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How fast do personal computers depreciate? concepts and new estimates

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  • Mark E. Doms
  • Wendy E. Dunn
  • Stephen D. Oliner
  • Daniel E. Sichel

Abstract

This paper provides new estimates of depreciation rates for personal computers using an extensive database of prices of used PCs. Our results show that PCs lose roughly half their remaining value, on average, with each additional year of use. We decompose that decline into age-related depreciation and a revaluation effect, where the latter effect is driven by the steep ongoing drop in the constant-quality prices of newly-introduced PCs. Our results are directly applicable for measuring the depreciation of PCs in the National Income and Product Accounts (NIPAs) and were incorporated into the December 2003 comprehensive NIPA revision. Regarding tax policy, our estimates suggest that the current tax depreciation schedule for PCs closely tracks the actual loss of value in a zero-inflation environment. However, because the tax code is not indexed for inflation, the tax allowances would be too small in present value for inflation rates above the very low level now prevailing.

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Bibliographic Info

Paper provided by Board of Governors of the Federal Reserve System (U.S.) in its series Finance and Economics Discussion Series with number 2004-31.

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Date of creation: 2004
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Handle: RePEc:fip:fedgfe:2004-31

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Keywords: Microcomputers - Valuation ; Depreciation;

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  1. Akerlof, George A, 1970. "The Market for 'Lemons': Quality Uncertainty and the Market Mechanism," The Quarterly Journal of Economics, MIT Press, vol. 84(3), pages 488-500, August.
  2. Jane G. Gravelle, 1994. "The Economic Effects of Taxing Capital Income," MIT Press Books, The MIT Press, edition 1, volume 1, number 0262071584, December.
  3. Alan J. Auerbach, 1980. "Tax Neutrality and the Social Discount Rate: A Suggested Framework," NBER Working Papers 0457, National Bureau of Economic Research, Inc.
  4. Ernst R. Berndt & Neal J. Rappaport, 2001. "Price and Quality of Desktop and Mobile Personal Computers: A Quarter-Century Historical Overview," American Economic Review, American Economic Association, vol. 91(2), pages 268-273, May.
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Cited by:
  1. Nick Bloom & Raffaella Sadun & John Van Reenen, 2007. "Americans do I.T. better: US multinationals and the productivity miracle," LSE Research Online Documents on Economics 4555, London School of Economics and Political Science, LSE Library.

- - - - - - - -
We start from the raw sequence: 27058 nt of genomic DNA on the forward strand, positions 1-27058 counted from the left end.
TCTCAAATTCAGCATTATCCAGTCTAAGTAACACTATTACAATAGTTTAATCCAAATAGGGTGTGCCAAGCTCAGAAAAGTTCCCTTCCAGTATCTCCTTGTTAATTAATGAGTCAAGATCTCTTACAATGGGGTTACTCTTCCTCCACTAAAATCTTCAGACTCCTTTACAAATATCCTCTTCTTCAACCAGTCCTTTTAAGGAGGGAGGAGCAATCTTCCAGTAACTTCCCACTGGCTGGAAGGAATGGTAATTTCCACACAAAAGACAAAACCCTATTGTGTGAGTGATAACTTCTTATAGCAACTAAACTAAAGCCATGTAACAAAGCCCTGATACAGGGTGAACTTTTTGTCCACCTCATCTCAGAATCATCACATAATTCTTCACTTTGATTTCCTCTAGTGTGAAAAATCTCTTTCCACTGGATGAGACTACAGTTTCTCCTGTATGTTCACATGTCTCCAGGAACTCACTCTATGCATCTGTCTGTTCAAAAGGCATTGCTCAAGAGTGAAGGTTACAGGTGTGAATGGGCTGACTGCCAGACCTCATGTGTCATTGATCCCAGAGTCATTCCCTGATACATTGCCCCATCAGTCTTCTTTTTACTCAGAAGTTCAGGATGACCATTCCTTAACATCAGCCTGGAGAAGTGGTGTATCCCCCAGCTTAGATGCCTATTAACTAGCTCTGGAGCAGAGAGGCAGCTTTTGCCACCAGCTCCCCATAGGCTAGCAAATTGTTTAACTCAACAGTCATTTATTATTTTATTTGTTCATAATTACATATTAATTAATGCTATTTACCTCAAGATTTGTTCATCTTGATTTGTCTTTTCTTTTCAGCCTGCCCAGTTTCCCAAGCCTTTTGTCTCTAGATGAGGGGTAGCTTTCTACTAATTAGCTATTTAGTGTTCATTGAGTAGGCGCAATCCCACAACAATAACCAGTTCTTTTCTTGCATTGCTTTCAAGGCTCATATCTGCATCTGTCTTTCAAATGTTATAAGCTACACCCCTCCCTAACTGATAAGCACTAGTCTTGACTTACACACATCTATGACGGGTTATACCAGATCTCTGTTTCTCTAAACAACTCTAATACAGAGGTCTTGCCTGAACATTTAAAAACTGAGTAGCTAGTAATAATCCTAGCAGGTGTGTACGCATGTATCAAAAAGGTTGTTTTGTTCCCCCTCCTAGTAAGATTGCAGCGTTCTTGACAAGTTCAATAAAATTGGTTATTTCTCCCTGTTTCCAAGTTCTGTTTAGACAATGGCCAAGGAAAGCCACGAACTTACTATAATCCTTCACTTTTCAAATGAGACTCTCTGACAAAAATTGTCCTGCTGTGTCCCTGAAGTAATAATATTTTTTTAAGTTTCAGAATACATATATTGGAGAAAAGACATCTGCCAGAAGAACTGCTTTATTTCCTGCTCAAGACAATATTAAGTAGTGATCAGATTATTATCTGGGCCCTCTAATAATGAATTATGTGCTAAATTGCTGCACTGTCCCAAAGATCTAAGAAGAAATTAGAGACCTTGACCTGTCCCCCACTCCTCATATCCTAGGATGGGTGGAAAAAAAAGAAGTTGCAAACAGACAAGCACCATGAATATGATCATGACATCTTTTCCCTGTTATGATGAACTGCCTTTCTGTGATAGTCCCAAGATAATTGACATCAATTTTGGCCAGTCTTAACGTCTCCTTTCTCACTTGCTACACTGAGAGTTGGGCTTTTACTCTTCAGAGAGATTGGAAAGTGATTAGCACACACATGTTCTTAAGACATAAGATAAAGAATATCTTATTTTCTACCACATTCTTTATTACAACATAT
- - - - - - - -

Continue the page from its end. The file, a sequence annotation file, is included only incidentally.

2. Michael J. Geske & Valerie A. Ramey & Matthew D. Shapiro, 2004. "Why Do Computers Depreciate?," NBER Working Papers 10831, National Bureau of Economic Research, Inc.
    • Michael J. Geske & Valerie A. Ramey & Matthew D. Shapiro, 2007. "Why Do Computers Depreciate?," NBER Chapters, in: Hard-to-Measure Goods and Services: Essays in Honor of Zvi Griliches, pages 121-150 National Bureau of Economic Research, Inc.
  3. Hassler, John & Krusell, Per & Storesletten, Kjetil & Zilibotti, Fabrizio, 2008. "On the optimal timing of capital taxes," Journal of Monetary Economics, Elsevier, vol. 55(4), pages 692-709, May.
  4. Albonico, Alice & Kalyvitis, Sarantis & Pappa, Evi, 2014. "Capital maintenance and depreciation over the business cycle," Journal of Economic Dynamics and Control, Elsevier, vol. 39(C), pages 273-286.
  5. Antonopoulos, Christos & Sakellaris, Plutarchos, 2009. "The contribution of Information and Communication Technology investments to Greek economic growth: An analytical growth accounting framework," Information Economics and Policy, Elsevier, vol. 21(3), pages 171-191, August.
  6. Mirko Draca & Raffaella Sadun & John Van Reenen, 2006. "Productivity and ICT: a review of the evidence," LSE Research Online Documents on Economics 4561, London School of Economics and Political Science, LSE Library.
  7. Jason G. Cummins, 2004. "A new approach to the valuation of intangible capital," Finance and Economics Discussion Series 2004-17, Board of Governors of the Federal Reserve System (U.S.).
  8. Mark C. Doms, 2004. "The boom and bust in information technology investment," Economic Review, Federal Reserve Bank of San Francisco, pages 19-34.
  9. Andreas Hornstein, 2004. "(Un)balanced growth," Economic Quarterly, Federal Reserve Bank of Richmond, issue Fall, pages 25-45.

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